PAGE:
Document Type


Publication Title

Saint John’s Journal of Civil Rights and Economic Development

Publication Date

Spring 2011


Between October 2008 and February 2009, as the Dow Jones Industrial Average steadily sank 40%, the federal government took unprecedented action to keep a short list of very large corporate entities out of bankruptcy. Specifically, the Treasury Department appropriated approximately $1 trillion from sources unknown to buoy the coffers of companies believed to have been victimized by a collective myopia on Wall Street. Spanning two Presidential administrations, the philosophy of this economic rescue belied partisan ties; overall, the extent of monies authorized was simply unfathomable.

The Bailouts did not restore the billions lost in the stock market swoon, or loosen the tightening of credit, or end the bank closings, or halt the rising unemployment rate, or assuage the public’s general malaise. Simply put, if we agree that immediate and massive government spending was warranted, that unfathomable amount of money should have been spent elsewhere.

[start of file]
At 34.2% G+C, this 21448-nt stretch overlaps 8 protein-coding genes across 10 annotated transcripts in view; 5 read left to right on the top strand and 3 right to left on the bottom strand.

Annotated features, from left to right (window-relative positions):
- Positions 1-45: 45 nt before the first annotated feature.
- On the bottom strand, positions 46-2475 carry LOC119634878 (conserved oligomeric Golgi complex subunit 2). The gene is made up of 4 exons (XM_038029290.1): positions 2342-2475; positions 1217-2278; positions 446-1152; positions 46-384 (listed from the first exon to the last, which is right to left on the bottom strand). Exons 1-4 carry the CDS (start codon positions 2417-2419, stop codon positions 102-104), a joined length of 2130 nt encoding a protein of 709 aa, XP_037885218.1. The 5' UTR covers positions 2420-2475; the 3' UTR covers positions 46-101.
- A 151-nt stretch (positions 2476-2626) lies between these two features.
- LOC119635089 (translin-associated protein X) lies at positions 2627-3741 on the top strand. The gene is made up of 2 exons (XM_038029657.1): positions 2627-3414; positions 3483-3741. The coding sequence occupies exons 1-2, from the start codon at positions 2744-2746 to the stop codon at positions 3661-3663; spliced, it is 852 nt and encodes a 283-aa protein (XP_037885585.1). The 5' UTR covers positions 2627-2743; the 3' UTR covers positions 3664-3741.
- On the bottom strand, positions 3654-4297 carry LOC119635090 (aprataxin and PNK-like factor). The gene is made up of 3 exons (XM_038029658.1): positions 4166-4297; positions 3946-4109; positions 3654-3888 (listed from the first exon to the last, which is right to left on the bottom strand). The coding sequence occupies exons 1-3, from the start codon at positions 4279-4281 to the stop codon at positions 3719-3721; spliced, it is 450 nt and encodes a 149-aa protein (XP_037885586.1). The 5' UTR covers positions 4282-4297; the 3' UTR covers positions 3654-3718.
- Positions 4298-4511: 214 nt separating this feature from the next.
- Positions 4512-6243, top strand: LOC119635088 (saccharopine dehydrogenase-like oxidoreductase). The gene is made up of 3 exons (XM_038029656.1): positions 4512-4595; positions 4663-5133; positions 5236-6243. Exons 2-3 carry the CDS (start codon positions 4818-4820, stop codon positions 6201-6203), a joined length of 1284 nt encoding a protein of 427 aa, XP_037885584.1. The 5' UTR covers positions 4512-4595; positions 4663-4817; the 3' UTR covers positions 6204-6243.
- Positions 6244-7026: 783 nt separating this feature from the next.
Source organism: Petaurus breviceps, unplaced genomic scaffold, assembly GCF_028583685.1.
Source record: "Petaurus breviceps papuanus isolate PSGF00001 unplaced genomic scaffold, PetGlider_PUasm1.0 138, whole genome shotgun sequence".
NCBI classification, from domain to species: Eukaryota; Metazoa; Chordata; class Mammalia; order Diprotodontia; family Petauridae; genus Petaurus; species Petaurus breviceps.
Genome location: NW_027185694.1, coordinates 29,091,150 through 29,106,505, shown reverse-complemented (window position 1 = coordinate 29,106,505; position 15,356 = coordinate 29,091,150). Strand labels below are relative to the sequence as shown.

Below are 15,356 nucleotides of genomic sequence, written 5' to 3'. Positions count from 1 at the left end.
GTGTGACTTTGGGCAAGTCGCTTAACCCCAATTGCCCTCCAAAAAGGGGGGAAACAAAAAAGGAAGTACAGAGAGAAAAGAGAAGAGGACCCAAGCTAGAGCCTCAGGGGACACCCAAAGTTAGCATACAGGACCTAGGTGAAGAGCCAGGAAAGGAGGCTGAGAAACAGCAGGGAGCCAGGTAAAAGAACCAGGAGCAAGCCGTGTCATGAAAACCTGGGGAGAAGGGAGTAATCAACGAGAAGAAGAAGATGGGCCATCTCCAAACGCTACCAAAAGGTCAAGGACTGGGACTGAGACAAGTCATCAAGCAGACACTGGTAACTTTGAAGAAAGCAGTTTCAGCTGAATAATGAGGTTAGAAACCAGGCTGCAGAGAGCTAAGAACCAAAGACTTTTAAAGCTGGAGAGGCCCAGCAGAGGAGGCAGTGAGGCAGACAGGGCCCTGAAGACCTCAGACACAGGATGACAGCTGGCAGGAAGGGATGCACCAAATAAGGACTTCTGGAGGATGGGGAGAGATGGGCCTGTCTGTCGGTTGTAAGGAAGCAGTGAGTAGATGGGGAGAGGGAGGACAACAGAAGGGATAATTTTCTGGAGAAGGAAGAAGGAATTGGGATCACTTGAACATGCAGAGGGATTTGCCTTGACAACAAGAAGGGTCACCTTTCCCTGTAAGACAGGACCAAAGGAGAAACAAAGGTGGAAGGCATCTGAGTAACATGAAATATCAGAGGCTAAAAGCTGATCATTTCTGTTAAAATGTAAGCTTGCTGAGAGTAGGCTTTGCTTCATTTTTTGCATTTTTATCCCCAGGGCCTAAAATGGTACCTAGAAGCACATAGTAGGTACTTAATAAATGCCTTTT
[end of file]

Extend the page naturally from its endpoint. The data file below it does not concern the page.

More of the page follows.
Accordingly, this Article examines a hypothetical broader allocation of government largesse. Utilizing a model tied to the market’s value at year-end 2007, it is posited that the billions in rescue dollars might have helped more if dispersed to the varied companies constituting the Dow Jones. The resulting nine-months of price support would have allowed major, direct participants in the stock market (and, indirectly, millions of others) to diversify investments, thus aiding Wall Street and Main Street alike.

Overall, the Article hopefully serves as a comment on federal support of a capitalist system, a phenomena that does not seem to have peaked in popularity over three years after the revelations about Wall Street’s latest internecine fad. Whether it is government’s responsibility to prop up financial service providers in any economy is a separate (and valid) question. The Author herein seeks simply to propose a more equitable distribution of the emergency caches, both in design and effect.



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